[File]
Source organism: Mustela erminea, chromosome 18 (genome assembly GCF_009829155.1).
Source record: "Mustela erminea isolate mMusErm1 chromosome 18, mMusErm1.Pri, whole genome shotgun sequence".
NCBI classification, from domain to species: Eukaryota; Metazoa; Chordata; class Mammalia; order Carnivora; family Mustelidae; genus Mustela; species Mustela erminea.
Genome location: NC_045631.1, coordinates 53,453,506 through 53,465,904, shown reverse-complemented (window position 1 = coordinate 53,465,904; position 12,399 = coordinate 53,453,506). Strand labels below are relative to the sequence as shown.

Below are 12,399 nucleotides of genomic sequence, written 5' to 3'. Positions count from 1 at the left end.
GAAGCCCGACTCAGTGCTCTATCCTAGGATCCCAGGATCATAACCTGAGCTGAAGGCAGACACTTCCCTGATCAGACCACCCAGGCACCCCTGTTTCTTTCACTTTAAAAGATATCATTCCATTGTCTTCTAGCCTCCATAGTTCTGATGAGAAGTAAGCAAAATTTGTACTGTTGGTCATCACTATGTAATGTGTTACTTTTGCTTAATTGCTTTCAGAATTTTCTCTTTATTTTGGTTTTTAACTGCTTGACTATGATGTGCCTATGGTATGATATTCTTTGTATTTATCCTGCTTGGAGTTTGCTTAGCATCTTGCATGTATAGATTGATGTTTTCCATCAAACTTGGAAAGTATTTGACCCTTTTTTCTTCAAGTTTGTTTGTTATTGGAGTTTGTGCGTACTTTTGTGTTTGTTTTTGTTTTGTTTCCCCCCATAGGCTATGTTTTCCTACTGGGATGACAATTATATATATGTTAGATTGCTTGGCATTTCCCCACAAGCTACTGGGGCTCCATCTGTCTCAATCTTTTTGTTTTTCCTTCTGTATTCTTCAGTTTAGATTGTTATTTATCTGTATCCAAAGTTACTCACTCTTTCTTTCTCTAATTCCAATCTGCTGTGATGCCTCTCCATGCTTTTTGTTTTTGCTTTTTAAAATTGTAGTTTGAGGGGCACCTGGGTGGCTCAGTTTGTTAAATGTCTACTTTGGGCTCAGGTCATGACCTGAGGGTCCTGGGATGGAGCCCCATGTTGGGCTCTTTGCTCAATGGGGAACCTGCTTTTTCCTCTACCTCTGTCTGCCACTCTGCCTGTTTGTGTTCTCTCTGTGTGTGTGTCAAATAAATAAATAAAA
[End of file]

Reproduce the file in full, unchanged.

Source organism: Mustela erminea, chromosome 18 (genome assembly GCF_009829155.1).
Source record: "Mustela erminea isolate mMusErm1 chromosome 18, mMusErm1.Pri, whole genome shotgun sequence".
NCBI classification, from domain to species: Eukaryota; Metazoa; Chordata; class Mammalia; order Carnivora; family Mustelidae; genus Mustela; species Mustela erminea.
Genome location: NC_045631.1, coordinates 53,453,506 through 53,465,904, shown reverse-complemented (window position 1 = coordinate 53,465,904; position 12,399 = coordinate 53,453,506). Strand labels below are relative to the sequence as shown.

Below are 12,399 nucleotides of genomic sequence, written 5' to 3'. Positions count from 1 at the left end.
GAAGCCCGACTCAGTGCTCTATCCTAGGATCCCAGGATCATAACCTGAGCTGAAGGCAGACACTTCCCTGATCAGACCACCCAGGCACCCCTGTTTCTTTCACTTTAAAAGATATCATTCCATTGTCTTCTAGCCTCCATAGTTCTGATGAGAAGTAAGCAAAATTTGTACTGTTGGTCATCACTATGTAATGTGTTACTTTTGCTTAATTGCTTTCAGAATTTTCTCTTTATTTTGGTTTTTAACTGCTTGACTATGATGTGCCTATGGTATGATATTCTTTGTATTTATCCTGCTTGGAGTTTGCTTAGCATCTTGCATGTATAGATTGATGTTTTCCATCAAACTTGGAAAGTATTTGACCCTTTTTTCTTCAAGTTTGTTTGTTATTGGAGTTTGTGCGTACTTTTGTGTTTGTTTTTGTTTTGTTTCCCCCCATAGGCTATGTTTTCCTACTGGGATGACAATTATATATATGTTAGATTGCTTGGCATTTCCCCACAAGCTACTGGGGCTCCATCTGTCTCAATCTTTTTGTTTTTCCTTCTGTATTCTTCAGTTTAGATTGTTATTTATCTGTATCCAAAGTTACTCACTCTTTCTTTCTCTAATTCCAATCTGCTGTGATGCCTCTCCATGCTTTTTGTTTTTGCTTTTTAAAATTGTAGTTTGAGGGGCACCTGGGTGGCTCAGTTTGTTAAATGTCTACTTTGGGCTCAGGTCATGACCTGAGGGTCCTGGGATGGAGCCCCATGTTGGGCTCTTTGCTCAATGGGGAACCTGCTTTTTCCTCTACCTCTGTCTGCCACTCTGCCTGTTTGTGTTCTCTCTGTGTGTGTGTCAAATAAATAAATAAAA